After yesterday’s somewhat guardedly optimistic blog about Congolese Election Day, it is becoming clearer that many Congolese people are unhappy about the voting process and the possible outcome, and many more are fearful of violent reactions from political groups.
According to the NY Times, the head of CENI is threatening to disqualify thousands of opposition votes, due to attacks on polling stations in areas mostly loyal to Etienne Tshisekedi and other opposition candidates. This, along with all the stories of voting fraud and violence filtering in from around the country, is sure to leave many Congolese feeling disenchanted with the entire process. In addition, many international observers have described the voting process as chaotic and “problematic”. A few independent organizations have publicly denounced voting irregularities.
In even more interesting news, the BBC is reporting that 4 opposition candidates, including Vital Kamerhe, are declaring the entire election fraudulent and demanding an annulment of the results. These candidates are specifically accusing the CENI and Joseph Kabila of being responsible for voting irregularities (see the link for a list of the alleged irregularities). Again, potentially troubling, as further delays and further mistrust in the process may signal an increase in violent confrontations between opposition supporters and state security elements.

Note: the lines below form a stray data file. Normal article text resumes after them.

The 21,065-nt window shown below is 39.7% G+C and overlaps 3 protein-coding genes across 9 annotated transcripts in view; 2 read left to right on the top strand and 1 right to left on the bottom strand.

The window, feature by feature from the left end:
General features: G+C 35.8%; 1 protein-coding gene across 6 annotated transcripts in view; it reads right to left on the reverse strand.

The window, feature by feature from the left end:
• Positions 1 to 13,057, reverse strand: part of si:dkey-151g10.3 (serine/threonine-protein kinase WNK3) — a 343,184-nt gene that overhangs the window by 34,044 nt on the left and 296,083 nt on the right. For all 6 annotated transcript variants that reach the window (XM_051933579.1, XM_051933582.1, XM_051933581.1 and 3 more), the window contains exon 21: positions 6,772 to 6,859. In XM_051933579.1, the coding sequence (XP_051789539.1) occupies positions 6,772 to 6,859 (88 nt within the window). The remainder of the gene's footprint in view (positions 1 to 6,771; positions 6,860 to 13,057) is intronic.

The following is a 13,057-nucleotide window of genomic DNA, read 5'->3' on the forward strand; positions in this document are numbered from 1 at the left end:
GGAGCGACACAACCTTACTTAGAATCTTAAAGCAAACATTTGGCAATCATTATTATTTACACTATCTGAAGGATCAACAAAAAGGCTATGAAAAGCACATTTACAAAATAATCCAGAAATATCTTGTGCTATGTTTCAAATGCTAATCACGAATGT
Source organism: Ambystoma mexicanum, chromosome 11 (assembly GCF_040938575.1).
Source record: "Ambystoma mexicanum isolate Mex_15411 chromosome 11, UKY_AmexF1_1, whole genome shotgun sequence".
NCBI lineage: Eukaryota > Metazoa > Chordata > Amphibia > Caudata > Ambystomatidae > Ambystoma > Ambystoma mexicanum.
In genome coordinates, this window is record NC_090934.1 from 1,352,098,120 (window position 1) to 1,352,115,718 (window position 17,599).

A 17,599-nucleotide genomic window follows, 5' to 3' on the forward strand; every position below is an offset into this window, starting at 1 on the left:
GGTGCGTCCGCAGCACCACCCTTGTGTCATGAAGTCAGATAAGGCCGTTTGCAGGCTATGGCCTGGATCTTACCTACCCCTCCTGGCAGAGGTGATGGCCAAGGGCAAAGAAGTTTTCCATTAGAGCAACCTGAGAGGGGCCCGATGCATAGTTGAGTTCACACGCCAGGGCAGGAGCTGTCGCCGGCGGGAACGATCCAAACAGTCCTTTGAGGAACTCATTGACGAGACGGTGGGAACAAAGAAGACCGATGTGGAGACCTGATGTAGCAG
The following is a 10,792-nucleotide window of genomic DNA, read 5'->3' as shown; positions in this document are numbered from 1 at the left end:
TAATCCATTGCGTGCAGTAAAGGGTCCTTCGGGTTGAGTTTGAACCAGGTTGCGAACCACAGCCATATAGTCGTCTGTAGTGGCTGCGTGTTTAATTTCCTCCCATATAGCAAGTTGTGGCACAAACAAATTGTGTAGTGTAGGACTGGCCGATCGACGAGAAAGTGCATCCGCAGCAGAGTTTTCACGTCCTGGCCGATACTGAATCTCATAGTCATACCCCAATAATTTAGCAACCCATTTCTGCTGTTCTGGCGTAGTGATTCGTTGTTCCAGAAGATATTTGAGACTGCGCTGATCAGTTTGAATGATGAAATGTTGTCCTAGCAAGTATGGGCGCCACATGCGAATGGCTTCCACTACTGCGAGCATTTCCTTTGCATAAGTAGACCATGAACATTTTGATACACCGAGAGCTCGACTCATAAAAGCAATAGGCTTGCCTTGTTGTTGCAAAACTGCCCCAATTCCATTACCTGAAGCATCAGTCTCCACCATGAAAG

Kabila’s constitutional mandate will end on December 6th. If there is no clear winner by then, or if the loser(s) reject the declared winner of the election, it may be the start of a new era of violence and unrest in the Congo.
At this critical juncture, Congo still has the potential to spiral out of control. Will Congo descend into the post-election madness experienced by Cote d’Ivoire earlier this year? Right now, it seems entirely possible.
Yesterday, I spoke with a Bujumbura-residing Uvirois who had went back to Uvira to vote over the weekend; he grimly showed me the ink-stain on his thumb with which he certified his ballot. He told me that Uvira was calm and violence-free on Election Day. However, he expressed strong dissatisfaction with the entire election process, based on the numerous accounts of fraud and violence from other regions. He also bemoaned the lack of international election observers in Uvira. While not a representative sample, the angry words and angry actions being expressed by many Congolese across the country are testament to a common spirit of discontent with the voting process for those who are hoping to unseat Kabila.
Posted By WALTER JAMES
Posted Nov 30th, 2011